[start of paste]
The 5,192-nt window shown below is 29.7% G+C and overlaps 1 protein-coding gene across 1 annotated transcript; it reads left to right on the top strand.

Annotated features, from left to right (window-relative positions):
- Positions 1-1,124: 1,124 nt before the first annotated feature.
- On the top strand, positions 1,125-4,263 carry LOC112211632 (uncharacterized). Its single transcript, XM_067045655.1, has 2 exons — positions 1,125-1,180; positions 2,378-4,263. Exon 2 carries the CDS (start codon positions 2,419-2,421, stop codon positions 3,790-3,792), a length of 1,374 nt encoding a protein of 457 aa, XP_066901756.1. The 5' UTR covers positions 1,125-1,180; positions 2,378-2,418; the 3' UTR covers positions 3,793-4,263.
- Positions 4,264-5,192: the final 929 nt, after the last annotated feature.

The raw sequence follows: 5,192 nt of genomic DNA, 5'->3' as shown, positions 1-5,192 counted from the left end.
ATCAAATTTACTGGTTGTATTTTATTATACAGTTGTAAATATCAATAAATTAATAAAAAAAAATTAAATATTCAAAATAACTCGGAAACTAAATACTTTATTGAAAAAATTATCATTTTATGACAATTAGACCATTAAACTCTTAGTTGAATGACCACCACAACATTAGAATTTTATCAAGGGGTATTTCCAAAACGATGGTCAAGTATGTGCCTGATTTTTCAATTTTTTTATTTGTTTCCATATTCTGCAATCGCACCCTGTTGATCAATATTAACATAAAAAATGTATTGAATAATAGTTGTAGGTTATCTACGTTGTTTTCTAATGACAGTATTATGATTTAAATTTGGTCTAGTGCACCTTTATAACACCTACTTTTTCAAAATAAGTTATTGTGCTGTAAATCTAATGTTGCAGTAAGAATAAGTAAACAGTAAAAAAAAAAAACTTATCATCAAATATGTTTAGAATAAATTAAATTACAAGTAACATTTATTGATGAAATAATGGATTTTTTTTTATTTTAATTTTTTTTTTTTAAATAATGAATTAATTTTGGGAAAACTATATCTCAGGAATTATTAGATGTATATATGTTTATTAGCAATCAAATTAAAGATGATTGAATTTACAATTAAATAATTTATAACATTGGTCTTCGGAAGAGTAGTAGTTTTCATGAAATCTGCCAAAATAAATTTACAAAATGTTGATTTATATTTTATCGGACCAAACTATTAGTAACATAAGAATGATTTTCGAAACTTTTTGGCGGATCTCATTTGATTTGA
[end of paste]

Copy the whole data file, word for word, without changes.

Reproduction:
The 5,192-nt window shown below is 29.7% G+C and overlaps 1 protein-coding gene across 1 annotated transcript; it reads left to right on the top strand.

Annotated features, from left to right (window-relative positions):
- Positions 1-1,124: 1,124 nt before the first annotated feature.
- On the top strand, positions 1,125-4,263 carry LOC112211632 (uncharacterized). Its single transcript, XM_067045655.1, has 2 exons — positions 1,125-1,180; positions 2,378-4,263. Exon 2 carries the CDS (start codon positions 2,419-2,421, stop codon positions 3,790-3,792), a length of 1,374 nt encoding a protein of 457 aa, XP_066901756.1. The 5' UTR covers positions 1,125-1,180; positions 2,378-2,418; the 3' UTR covers positions 3,793-4,263.
- Positions 4,264-5,192: the final 929 nt, after the last annotated feature.

The raw sequence follows: 5,192 nt of genomic DNA, 5'->3' as shown, positions 1-5,192 counted from the left end.
ATCAAATTTACTGGTTGTATTTTATTATACAGTTGTAAATATCAATAAATTAATAAAAAAAAATTAAATATTCAAAATAACTCGGAAACTAAATACTTTATTGAAAAAATTATCATTTTATGACAATTAGACCATTAAACTCTTAGTTGAATGACCACCACAACATTAGAATTTTATCAAGGGGTATTTCCAAAACGATGGTCAAGTATGTGCCTGATTTTTCAATTTTTTTATTTGTTTCCATATTCTGCAATCGCACCCTGTTGATCAATATTAACATAAAAAATGTATTGAATAATAGTTGTAGGTTATCTACGTTGTTTTCTAATGACAGTATTATGATTTAAATTTGGTCTAGTGCACCTTTATAACACCTACTTTTTCAAAATAAGTTATTGTGCTGTAAATCTAATGTTGCAGTAAGAATAAGTAAACAGTAAAAAAAAAAAACTTATCATCAAATATGTTTAGAATAAATTAAATTACAAGTAACATTTATTGATGAAATAATGGATTTTTTTTTATTTTAATTTTTTTTTTTTAAATAATGAATTAATTTTGGGAAAACTATATCTCAGGAATTATTAGATGTATATATGTTTATTAGCAATCAAATTAAAGATGATTGAATTTACAATTAAATAATTTATAACATTGGTCTTCGGAAGAGTAGTAGTTTTCATGAAATCTGCCAAAATAAATTTACAAAATGTTGATTTATATTTTATCGGACCAAACTATTAGTAACATAAGAATGATTTTCGAAACTTTTTGGCGGATCTCATTTGATTTGA